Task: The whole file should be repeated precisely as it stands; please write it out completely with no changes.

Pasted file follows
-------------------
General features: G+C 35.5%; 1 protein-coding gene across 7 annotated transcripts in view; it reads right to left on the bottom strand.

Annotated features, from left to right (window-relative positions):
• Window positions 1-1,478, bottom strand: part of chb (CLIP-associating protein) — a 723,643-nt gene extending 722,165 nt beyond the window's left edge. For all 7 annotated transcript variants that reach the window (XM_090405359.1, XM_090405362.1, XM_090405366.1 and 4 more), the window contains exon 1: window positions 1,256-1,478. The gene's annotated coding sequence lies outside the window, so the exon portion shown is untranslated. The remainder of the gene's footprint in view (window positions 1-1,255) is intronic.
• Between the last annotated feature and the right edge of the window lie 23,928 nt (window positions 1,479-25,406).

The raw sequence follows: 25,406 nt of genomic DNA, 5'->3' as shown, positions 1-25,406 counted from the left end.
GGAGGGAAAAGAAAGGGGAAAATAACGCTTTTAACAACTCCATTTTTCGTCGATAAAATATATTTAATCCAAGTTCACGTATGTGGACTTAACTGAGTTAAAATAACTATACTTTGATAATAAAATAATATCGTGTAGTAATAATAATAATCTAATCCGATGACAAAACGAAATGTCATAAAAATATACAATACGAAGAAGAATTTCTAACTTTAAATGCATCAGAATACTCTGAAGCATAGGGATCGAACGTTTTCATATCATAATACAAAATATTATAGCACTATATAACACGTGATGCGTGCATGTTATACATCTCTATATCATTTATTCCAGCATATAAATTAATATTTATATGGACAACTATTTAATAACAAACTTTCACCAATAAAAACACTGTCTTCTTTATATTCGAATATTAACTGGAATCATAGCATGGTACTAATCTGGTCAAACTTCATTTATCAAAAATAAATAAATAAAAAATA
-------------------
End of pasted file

General features: G+C 35.5%; 1 protein-coding gene across 7 annotated transcripts in view; it reads right to left on the bottom strand.

Annotated features, from left to right (window-relative positions):
• Window positions 1-1,478, bottom strand: part of chb (CLIP-associating protein) — a 723,643-nt gene extending 722,165 nt beyond the window's left edge. For all 7 annotated transcript variants that reach the window (XM_090405359.1, XM_090405362.1, XM_090405366.1 and 4 more), the window contains exon 1: window positions 1,256-1,478. The gene's annotated coding sequence lies outside the window, so the exon portion shown is untranslated. The remainder of the gene's footprint in view (window positions 1-1,255) is intronic.
• Between the last annotated feature and the right edge of the window lie 23,928 nt (window positions 1,479-25,406).

The raw sequence follows: 25,406 nt of genomic DNA, 5'->3' as shown, positions 1-25,406 counted from the left end.
GGAGGGAAAAGAAAGGGGAAAATAACGCTTTTAACAACTCCATTTTTCGTCGATAAAATATATTTAATCCAAGTTCACGTATGTGGACTTAACTGAGTTAAAATAACTATACTTTGATAATAAAATAATATCGTGTAGTAATAATAATAATCTAATCCGATGACAAAACGAAATGTCATAAAAATATACAATACGAAGAAGAATTTCTAACTTTAAATGCATCAGAATACTCTGAAGCATAGGGATCGAACGTTTTCATATCATAATACAAAATATTATAGCACTATATAACACGTGATGCGTGCATGTTATACATCTCTATATCATTTATTCCAGCATATAAATTAATATTTATATGGACAACTATTTAATAACAAACTTTCACCAATAAAAACACTGTCTTCTTTATATTCGAATATTAACTGGAATCATAGCATGGTACTAATCTGGTCAAACTTCATTTATCAAAAATAAATAAATAAAAAATA